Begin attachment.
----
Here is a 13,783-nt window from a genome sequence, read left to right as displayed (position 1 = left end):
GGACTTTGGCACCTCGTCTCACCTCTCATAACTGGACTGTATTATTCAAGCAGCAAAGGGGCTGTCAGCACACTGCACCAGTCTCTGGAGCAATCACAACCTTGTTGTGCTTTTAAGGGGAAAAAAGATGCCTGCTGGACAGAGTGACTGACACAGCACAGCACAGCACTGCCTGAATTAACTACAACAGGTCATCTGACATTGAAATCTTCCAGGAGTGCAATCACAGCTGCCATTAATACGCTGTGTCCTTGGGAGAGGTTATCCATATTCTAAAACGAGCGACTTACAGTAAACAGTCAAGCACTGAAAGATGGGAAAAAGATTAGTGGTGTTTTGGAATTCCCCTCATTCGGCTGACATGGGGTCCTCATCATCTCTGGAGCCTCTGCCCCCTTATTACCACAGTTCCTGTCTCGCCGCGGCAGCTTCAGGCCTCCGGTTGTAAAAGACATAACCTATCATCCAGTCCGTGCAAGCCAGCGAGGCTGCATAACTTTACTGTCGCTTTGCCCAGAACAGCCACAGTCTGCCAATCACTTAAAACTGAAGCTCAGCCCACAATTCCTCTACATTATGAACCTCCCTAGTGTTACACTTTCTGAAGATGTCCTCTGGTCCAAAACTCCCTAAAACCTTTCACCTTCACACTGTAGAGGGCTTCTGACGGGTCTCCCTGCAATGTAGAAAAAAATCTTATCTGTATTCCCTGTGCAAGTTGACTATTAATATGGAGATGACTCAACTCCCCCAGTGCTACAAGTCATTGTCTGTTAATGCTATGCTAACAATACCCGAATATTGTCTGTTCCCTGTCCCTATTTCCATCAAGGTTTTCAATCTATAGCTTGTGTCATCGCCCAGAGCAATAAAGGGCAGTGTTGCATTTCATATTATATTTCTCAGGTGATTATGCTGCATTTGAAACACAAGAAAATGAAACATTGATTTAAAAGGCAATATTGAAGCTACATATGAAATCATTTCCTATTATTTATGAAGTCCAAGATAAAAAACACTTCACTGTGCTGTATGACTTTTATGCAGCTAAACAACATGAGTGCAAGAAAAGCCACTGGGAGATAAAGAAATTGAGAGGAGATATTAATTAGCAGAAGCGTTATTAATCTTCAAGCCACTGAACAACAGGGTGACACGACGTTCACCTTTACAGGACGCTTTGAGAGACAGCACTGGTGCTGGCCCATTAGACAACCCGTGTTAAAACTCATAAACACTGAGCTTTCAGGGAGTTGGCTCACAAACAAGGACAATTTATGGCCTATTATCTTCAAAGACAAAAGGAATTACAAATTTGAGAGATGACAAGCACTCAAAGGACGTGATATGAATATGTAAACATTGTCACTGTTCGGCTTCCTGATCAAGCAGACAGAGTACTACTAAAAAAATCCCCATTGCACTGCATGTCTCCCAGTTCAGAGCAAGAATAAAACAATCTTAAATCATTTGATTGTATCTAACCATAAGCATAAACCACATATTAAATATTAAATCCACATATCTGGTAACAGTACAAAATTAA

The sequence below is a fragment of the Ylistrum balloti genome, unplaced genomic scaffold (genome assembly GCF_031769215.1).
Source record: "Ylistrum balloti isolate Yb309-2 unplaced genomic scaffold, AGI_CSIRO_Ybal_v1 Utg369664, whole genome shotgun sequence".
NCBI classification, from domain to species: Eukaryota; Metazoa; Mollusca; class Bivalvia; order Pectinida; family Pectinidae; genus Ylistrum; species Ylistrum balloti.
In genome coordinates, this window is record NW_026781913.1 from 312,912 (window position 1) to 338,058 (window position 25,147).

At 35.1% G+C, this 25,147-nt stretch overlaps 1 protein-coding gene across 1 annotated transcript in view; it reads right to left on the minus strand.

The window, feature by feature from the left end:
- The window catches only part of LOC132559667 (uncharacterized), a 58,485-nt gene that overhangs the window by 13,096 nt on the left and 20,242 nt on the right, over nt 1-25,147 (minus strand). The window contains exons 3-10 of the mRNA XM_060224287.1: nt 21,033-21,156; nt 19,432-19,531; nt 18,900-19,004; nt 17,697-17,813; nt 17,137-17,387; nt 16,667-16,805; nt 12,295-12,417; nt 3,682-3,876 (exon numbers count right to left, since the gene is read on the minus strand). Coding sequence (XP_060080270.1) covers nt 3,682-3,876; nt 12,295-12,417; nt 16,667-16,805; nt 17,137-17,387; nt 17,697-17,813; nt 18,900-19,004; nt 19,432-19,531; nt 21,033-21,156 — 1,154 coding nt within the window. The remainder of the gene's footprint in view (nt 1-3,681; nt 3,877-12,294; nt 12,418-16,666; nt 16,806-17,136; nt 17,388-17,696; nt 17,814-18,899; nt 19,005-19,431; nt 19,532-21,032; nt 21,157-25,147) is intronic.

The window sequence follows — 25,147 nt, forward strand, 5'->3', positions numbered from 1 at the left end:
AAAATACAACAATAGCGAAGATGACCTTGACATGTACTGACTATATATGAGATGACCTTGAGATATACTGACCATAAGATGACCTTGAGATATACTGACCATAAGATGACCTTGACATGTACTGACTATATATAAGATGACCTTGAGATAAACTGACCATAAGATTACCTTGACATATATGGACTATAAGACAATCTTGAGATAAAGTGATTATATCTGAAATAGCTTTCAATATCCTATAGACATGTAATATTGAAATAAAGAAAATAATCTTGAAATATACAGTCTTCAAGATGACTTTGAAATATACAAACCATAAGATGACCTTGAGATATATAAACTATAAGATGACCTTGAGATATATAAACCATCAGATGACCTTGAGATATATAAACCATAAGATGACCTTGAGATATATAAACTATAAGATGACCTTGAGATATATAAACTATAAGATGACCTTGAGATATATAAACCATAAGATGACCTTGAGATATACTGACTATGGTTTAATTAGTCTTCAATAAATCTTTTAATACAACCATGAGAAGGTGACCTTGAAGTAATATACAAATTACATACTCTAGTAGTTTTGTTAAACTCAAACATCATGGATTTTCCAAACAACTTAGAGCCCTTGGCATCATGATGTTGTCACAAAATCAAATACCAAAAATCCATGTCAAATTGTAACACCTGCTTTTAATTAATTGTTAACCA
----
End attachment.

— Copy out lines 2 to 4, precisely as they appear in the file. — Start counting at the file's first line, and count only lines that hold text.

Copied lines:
GGACTTTGGCACCTCGTCTCACCTCTCATAACTGGACTGTATTATTCAAGCAGCAAAGGGGCTGTCAGCACACTGCACCAGTCTCTGGAGCAATCACAACCTTGTTGTGCTTTTAAGGGGAAAAAAGATGCCTGCTGGACAGAGTGACTGACACAGCACAGCACAGCACTGCCTGAATTAACTACAACAGGTCATCTGACATTGAAATCTTCCAGGAGTGCAATCACAGCTGCCATTAATACGCTGTGTCCTTGGGAGAGGTTATCCATATTCTAAAACGAGCGACTTACAGTAAACAGTCAAGCACTGAAAGATGGGAAAAAGATTAGTGGTGTTTTGGAATTCCCCTCATTCGGCTGACATGGGGTCCTCATCATCTCTGGAGCCTCTGCCCCCTTATTACCACAGTTCCTGTCTCGCCGCGGCAGCTTCAGGCCTCCGGTTGTAAAAGACATAACCTATCATCCAGTCCGTGCAAGCCAGCGAGGCTGCATAACTTTACTGTCGCTTTGCCCAGAACAGCCACAGTCTGCCAATCACTTAAAACTGAAGCTCAGCCCACAATTCCTCTACATTATGAACCTCCCTAGTGTTACACTTTCTGAAGATGTCCTCTGGTCCAAAACTCCCTAAAACCTTTCACCTTCACACTGTAGAGGGCTTCTGACGGGTCTCCCTGCAATGTAGAAAAAAATCTTATCTGTATTCCCTGTGCAAGTTGACTATTAATATGGAGATGACTCAACTCCCCCAGTGCTACAAGTCATTGTCTGTTAATGCTATGCTAACAATACCCGAATATTGTCTGTTCCCTGTCCCTATTTCCATCAAGGTTTTCAATCTATAGCTTGTGTCATCGCCCAGAGCAATAAAGGGCAGTGTTGCATTTCATATTATATTTCTCAGGTGATTATGCTGCATTTGAAACACAAGAAAATGAAACATTGATTTAAAAGGCAATATTGAAGCTACATATGAAATCATTTCCTATTATTTATGAAGTCCAAGATAAAAAACACTTCACTGTGCTGTATGACTTTTATGCAGCTAAACAACATGAGTGCAAGAAAAGCCACTGGGAGATAAAGAAATTGAGAGGAGATATTAATTAGCAGAAGCGTTATTAATCTTCAAGCCACTGAACAACAGGGTGACACGACGTTCACCTTTACAGGACGCTTTGAGAGACAGCACTGGTGCTGGCCCATTAGACAACCCGTGTTAAAACTCATAAACACTGAGCTTTCAGGGAGTTGGCTCACAAACAAGGACAATTTATGGCCTATTATCTTCAAAGACAAAAGGAATTACAAATTTGAGAGATGACAAGCACTCAAAGGACGTGATATGAATATGTAAACATTGTCACTGTTCGGCTTCCTGATCAAGCAGACAGAGTACTACTAAAAAAATCCCCATTGCACTGCATGTCTCCCAGTTCAGAGCAAGAATAAAACAATCTTAAATCATTTGATTGTATCTAACCATAAGCATAAACCACATATTAAATATTAAATCCACATATCTGGTAACAGTACAAAATTAA

The sequence below is a fragment of the Ylistrum balloti genome, unplaced genomic scaffold (genome assembly GCF_031769215.1).
Source record: "Ylistrum balloti isolate Yb309-2 unplaced genomic scaffold, AGI_CSIRO_Ybal_v1 Utg369664, whole genome shotgun sequence".